At our CIC2023, four flagships, first-of-their-kind biorefineries, were presented. These are funded by the Biobased Industries (BBI) JU, the predecessor of the CBE JU, and are important milestones towards a circular bioeconomy. Here, companies invest millions of euros into production facilities, which run on biobased feedstock.
FARMŸNG – French SME Ÿnsect is building an insect farm, expected to ramp up in late 2023. It will produce 1,500 tonnes insect protein and 400 tonnes insect oil per month. The target market is feed for fish and poultry, as well as pet food. However, Ÿnsect is converting its previous demo plant in Dôle into a food-grade production facility to target the food market as well. Both installations also produce large amounts of insect-based fertiliser. To get the CIC participants curious about insect-based food, we asked Project JIPPY to prepare some of their Japanese-style insect-based recipes. From insect “meat”balls to matcha-insect cheesecake, these were delicious and managed to convince the brave tasters that insect-based food can become mainstream in Europe as well.
Fibenol – this spin-off from Granuul Invest, an Estonian bioenergy producer, just celebrated its 5-year anniversary. Fibenol has built a biorefinery based on hardwood biomass (co-funded via the project SWEETWOODS), which will be fully functional in 2023 and will have an annual production capacity around 8,000 t/a of different lignin grades and 20000 t/a cellulosic wood sugars.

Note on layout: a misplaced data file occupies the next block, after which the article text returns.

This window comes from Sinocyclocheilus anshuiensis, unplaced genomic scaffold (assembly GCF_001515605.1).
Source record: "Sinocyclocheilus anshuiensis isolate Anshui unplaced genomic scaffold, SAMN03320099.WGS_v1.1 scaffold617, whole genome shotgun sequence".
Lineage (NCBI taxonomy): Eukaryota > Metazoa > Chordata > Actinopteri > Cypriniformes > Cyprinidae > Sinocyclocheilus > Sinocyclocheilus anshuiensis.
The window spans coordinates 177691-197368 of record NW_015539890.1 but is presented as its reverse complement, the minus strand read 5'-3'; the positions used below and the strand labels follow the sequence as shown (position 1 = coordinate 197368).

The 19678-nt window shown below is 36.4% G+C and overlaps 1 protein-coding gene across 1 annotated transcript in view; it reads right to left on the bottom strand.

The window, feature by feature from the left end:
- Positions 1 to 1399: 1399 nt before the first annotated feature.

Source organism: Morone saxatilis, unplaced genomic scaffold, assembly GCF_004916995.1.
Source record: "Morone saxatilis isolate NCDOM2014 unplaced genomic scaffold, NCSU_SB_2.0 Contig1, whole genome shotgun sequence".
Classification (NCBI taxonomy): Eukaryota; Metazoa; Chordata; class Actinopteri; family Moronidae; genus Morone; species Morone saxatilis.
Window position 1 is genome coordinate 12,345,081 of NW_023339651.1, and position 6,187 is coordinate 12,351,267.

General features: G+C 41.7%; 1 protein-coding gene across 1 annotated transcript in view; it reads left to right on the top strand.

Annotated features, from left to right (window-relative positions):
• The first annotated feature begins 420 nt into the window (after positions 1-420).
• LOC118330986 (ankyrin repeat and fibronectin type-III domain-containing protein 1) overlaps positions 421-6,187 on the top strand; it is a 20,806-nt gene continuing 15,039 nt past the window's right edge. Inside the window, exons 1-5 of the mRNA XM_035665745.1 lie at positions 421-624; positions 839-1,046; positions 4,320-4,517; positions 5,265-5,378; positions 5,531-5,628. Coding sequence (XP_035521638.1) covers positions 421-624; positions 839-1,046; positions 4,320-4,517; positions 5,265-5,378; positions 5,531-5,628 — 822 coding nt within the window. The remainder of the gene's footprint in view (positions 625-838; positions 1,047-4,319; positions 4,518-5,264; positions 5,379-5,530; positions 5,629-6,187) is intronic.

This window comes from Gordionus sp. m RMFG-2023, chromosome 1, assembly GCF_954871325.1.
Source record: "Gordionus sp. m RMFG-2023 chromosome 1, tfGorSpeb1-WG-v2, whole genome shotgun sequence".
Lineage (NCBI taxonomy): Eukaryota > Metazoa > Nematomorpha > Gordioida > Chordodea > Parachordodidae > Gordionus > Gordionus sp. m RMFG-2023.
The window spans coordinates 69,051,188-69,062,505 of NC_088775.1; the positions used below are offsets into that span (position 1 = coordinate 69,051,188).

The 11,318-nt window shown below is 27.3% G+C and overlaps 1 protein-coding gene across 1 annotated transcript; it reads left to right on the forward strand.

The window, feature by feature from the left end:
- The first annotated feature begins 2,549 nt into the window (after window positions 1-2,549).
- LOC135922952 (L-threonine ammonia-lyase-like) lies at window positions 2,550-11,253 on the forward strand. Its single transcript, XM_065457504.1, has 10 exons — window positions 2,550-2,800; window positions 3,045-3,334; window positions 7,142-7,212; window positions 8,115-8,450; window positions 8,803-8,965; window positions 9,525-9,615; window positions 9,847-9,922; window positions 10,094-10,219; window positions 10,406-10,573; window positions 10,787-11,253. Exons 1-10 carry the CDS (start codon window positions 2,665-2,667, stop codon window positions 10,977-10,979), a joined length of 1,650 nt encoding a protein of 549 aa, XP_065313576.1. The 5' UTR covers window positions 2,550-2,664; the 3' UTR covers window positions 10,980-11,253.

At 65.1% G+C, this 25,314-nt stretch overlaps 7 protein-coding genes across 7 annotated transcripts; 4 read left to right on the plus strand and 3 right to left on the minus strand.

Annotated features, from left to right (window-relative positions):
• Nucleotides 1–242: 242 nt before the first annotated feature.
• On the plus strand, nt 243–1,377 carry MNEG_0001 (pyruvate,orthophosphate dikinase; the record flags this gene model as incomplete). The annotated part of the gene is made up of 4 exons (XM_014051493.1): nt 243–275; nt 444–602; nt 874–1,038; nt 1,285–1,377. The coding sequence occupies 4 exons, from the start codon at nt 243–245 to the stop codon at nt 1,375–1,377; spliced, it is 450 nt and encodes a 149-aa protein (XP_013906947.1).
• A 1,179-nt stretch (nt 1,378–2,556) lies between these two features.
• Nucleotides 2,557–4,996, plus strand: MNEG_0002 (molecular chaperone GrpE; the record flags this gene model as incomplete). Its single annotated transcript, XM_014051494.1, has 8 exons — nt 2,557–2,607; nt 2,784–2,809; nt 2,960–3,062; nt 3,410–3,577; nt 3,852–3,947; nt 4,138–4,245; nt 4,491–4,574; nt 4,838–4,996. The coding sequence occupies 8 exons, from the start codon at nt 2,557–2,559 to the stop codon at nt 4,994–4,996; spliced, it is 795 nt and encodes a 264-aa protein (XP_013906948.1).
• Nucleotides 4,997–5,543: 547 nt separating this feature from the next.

ENOUGH – This SME is building a facility in The Netherlands, integrated with an existing grain processor and an ethanol plant, producing mycoprotein by aerobic fermentation. The initial plant, part of the PLENITUDE project, will produce 10 kilotons mycoprotein per year, with an expansion to 60 kt/a already planned.
Novamont – Almost a household name in the bioeconomy sector, Novamont has been pioneering the use of renewable feedstocks for bio-based plastics for many years. The company is however using a variety of feedstocks to produce an array of products, from bioherbicides to biolubricants, to biopolymers. It runs several biorefineries in Italy and around the world, one of the based on the flagship FIRST2RUN.
Other presentations included CLIB members Phytowelt and LXP Group. Phytowelt produces and sells its signature raspberry aroma compound and presented ideas towards a poplar-based biorefinery. LXP Group plans to upscale its demo plant to a first commercial plant, taking a range of 2G biomass to produce cellulose and lignin. To help such companies reach scale, Bavaria is planning to build an open access pilot facility in Straubing, the BioCampus MultiPilot, which was also presented. ALTANA/BYK is a chemical company with a wide range of products, aiming to be climate neutral by 2025. For this ambitious goal, they are also turning to biotechnology to produce novel intermediates or additives. At FH Aachen, and at lab scale, a team of scientists is devising pathways to use bioresidues to produce hydrogen and other secondary products.
Rounding out this day, Michael Brandkamp from ECBF told the audience that the bioeconomy will increase exponentially in impact – a process we will most likely only recognise once it has happened, like the digital revolution of the past decade. On this high note, and with the videos of biorefineries taking shape in concrete and steel still in their minds, participants of the CIC2023 left with new ideas and networks – to continue their trip to industrial implementation.